|Some of our roles were traditional, while others were unique. The competencies and skills of the librarian in each instance played key roles.
A. After 9/11, the NJHA recognized the need for a database to identify the victims. The NJ DOH (Department of Health) was suppose to do it, and in their inability to get it accomplished, our President was able to tell the NJ Commissioner of Health that NJHA could do it for them. I suggested to the executive that we create and post it on the Web site in short order. I wrote up the programming requirements for the database, researched the legal issues, and wrote the disclaimer. The patient victim database was online within a day of getting authorization to do it. We tracked more than a thousand victims through it, and were able to alert family and friends to whether their family member was treated and released or admitted or transferred. I believe the fact that I sat in on all the daily emergency updates, heard the problems, analyzed the needs, and made recommendations to solve the problems was key.
B. I updated the database on a daily basis with the NJ State Epidemiologist, who gave me the excel files. I, in turn, worked with our programmer to get them online each day.
C. I created a new Web area for all of our NJ hospitals as well as the public. It is archived: http://www.njha.com/njresponse/index.aspx
D. For a fund for the victims, I also researched the best way and wording for doing this. An online fund was created and a Web site was set up for donations. The page that is left describes the disposition of the fund: http://www.njha.com/njresponse/ReliefFundDollars.aspx
E. Oddly enough, we in the library found ourselves to be the unofficial hoax busters. In the early days of 9/11 and anthrax, there were so many rumors flying around; people came into the library visibly upset because of the talk or the emails. We researched each rumor and gently corrected or pointed out the hoax to whoever was talking, relating or emailing it.
F. I also found myself in the role of disseminating health or hospital related updates about what was happening with 9/11 to all the libraries in the state via several listservs. I asked the recipients to further distribute the information to their publics. For example, through the listservs, I shared the patient-victim database, the NJHA press releases, the toll free number, the trauma resources, the mental health resources, the blood bank information, the donation fund, etc…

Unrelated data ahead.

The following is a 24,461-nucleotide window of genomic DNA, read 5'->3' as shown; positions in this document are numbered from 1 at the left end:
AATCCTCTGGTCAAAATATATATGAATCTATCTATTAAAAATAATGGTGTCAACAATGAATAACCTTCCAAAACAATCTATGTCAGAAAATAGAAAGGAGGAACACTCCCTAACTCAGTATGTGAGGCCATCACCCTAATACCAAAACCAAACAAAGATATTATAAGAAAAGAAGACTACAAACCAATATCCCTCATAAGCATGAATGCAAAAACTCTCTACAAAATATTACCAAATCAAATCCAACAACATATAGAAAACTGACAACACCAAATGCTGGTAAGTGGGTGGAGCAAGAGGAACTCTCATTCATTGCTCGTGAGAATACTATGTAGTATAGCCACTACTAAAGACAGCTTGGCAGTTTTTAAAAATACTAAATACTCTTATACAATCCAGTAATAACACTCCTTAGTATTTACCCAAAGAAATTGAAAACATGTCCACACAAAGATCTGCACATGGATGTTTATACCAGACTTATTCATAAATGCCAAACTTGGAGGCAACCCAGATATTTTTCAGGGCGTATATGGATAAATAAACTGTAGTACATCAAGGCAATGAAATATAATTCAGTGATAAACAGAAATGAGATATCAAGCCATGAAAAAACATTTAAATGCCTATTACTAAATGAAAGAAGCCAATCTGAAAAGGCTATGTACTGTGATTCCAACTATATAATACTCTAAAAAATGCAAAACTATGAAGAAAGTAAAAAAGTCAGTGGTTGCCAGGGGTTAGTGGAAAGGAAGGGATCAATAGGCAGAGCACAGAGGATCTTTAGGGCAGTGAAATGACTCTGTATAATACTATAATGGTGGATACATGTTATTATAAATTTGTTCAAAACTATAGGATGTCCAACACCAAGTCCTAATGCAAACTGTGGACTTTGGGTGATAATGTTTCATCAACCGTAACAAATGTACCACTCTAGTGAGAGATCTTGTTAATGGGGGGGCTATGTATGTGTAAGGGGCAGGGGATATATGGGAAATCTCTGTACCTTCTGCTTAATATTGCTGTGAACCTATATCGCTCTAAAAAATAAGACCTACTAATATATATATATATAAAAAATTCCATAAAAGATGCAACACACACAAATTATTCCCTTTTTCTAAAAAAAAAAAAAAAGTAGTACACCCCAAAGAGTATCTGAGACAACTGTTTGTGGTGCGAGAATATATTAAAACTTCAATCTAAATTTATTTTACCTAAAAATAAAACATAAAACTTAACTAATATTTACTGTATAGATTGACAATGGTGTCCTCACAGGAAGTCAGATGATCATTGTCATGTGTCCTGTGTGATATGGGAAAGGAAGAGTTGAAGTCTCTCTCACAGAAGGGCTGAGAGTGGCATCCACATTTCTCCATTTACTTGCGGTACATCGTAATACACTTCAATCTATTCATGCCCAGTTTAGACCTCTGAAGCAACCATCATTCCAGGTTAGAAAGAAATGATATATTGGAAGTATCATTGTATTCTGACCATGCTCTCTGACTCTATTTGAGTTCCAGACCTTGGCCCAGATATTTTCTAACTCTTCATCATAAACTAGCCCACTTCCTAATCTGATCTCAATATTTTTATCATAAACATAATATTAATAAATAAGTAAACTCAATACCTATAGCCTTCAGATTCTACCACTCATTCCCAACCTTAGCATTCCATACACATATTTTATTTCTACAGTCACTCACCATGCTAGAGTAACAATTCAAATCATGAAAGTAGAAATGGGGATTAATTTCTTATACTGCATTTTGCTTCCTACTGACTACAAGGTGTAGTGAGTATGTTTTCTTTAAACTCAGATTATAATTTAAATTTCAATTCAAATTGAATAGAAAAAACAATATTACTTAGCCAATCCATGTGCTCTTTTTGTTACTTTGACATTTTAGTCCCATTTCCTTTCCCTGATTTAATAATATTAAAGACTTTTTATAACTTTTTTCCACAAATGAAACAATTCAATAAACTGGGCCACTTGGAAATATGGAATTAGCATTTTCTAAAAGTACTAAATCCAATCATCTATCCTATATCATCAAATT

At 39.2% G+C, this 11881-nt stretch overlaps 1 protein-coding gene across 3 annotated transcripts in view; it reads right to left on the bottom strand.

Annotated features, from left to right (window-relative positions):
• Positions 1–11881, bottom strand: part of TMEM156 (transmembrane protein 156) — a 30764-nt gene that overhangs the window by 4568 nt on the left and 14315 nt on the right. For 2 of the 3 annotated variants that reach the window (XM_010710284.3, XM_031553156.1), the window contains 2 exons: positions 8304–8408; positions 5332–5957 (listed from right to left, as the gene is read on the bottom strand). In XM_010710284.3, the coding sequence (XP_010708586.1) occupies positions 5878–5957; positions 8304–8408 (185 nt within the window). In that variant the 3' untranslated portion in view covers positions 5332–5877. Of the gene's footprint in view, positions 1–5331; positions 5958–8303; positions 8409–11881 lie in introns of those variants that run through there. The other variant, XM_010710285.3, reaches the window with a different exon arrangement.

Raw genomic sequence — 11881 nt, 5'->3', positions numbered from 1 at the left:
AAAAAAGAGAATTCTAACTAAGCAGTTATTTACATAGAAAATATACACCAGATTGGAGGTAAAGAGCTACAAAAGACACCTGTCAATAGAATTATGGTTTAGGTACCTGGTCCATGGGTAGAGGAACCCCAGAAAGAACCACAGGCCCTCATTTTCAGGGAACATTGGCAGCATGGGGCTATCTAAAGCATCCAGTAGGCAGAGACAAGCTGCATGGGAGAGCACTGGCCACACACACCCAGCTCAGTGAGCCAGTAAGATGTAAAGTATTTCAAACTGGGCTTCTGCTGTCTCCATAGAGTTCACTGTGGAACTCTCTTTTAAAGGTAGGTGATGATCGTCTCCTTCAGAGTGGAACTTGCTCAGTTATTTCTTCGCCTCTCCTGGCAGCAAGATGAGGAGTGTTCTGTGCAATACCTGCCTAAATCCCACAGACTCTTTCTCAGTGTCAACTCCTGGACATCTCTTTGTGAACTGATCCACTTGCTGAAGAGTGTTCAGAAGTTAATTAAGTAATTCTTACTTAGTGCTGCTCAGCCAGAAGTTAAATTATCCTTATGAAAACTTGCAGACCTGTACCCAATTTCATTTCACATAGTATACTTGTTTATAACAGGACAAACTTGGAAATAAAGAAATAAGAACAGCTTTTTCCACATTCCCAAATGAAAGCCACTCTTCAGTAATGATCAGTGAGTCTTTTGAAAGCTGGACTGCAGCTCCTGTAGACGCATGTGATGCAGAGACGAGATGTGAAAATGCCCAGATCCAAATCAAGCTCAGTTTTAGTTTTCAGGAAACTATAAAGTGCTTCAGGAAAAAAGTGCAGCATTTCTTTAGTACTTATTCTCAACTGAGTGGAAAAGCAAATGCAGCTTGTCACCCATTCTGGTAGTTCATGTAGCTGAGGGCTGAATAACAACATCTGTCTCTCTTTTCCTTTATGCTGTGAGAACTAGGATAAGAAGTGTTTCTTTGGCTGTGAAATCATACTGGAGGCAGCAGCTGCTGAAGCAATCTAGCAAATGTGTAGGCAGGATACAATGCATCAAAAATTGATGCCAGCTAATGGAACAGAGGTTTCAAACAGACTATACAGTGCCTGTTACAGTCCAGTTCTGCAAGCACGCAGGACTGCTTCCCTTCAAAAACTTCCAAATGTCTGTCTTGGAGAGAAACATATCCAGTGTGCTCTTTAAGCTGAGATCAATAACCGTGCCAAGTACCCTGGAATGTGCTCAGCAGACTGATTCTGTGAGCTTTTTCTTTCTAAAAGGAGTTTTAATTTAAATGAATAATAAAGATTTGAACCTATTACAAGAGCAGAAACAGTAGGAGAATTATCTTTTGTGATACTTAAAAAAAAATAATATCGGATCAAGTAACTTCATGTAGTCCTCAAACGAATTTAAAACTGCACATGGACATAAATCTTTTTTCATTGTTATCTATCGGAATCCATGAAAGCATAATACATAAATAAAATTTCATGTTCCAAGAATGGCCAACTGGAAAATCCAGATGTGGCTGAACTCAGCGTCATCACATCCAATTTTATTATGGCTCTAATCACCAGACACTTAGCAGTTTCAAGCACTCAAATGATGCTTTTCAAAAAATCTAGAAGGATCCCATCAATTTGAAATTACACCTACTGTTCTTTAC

G. We also distributed in the first day or two, when the systems were overloaded, paper copies of the daily updates on the Web to all staff in the building.
H. In the first and second day after 9/11 in particular (and really for the entire two weeks) we answered non-stop phone calls from people looking for family members. We also fielded calls from good Samaritans wanting to help, legislators wanting to help their constituents, etc… None of these interactions were really either reference or research; but, we were there and helped along with the other NJHA staff.
I. I was asked more than once by our PR department to take a reporter’s call to describe the patient victim database for a story they were writing.
J. I also completed several reports for the Governor of New York and the U.S. military about the patient-victim database, which included statistics from the hospitals.
K. For the anthrax issue, I was privy to many confidential communications to emergency personnel via the listservs I manage. Keeping sources confidential, I was able to connect one librarian in my consortia who had told me she had a bizarre patron that concerned her. A physician was sending odd email and using the library computer to check out water reservoirs. Our Emergency Director was able to connect his State Police liaison with her. The library PCs were eventually taken by the police for further investigation.